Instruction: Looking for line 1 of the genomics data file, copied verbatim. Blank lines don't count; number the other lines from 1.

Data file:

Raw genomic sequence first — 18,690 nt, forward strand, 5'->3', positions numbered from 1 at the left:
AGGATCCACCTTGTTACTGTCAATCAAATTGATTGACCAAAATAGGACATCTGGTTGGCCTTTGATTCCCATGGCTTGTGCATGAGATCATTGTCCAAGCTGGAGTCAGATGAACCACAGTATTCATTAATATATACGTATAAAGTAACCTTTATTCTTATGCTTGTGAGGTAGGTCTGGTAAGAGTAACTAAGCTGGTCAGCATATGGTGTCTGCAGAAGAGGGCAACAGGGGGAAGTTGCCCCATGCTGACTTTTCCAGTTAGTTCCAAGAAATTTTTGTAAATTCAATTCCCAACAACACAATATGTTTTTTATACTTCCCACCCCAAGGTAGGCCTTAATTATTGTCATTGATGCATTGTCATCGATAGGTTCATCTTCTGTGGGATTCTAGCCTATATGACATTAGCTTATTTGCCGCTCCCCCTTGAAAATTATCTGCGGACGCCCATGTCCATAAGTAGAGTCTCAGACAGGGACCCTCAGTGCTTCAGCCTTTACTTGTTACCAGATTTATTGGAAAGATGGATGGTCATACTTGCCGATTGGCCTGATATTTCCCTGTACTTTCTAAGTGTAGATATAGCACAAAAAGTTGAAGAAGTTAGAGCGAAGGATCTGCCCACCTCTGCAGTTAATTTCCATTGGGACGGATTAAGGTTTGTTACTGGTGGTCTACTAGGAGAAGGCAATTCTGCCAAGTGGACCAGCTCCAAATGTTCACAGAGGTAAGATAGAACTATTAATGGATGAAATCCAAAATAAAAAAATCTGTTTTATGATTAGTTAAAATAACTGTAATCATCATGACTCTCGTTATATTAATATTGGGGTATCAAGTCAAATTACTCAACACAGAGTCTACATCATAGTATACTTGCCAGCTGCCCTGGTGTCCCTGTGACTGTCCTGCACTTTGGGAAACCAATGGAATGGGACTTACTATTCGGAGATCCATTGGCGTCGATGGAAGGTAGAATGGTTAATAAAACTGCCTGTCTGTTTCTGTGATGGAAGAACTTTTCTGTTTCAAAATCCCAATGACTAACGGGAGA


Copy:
Raw genomic sequence first — 18,690 nt, forward strand, 5'->3', positions numbered from 1 at the left: